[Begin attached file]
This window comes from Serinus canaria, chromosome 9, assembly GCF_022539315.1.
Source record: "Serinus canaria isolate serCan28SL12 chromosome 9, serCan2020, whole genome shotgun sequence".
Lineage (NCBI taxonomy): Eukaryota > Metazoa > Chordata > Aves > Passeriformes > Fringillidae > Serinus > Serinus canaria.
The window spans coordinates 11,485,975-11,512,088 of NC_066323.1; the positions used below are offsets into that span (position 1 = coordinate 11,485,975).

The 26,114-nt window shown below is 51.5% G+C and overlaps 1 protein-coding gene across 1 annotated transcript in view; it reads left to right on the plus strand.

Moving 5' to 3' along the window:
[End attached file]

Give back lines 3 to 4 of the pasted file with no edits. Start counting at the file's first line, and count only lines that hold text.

Lineage (NCBI taxonomy): Eukaryota > Metazoa > Chordata > Aves > Passeriformes > Fringillidae > Serinus > Serinus canaria.
The window spans coordinates 11,485,975-11,512,088 of NC_066323.1; the positions used below are offsets into that span (position 1 = coordinate 11,485,975).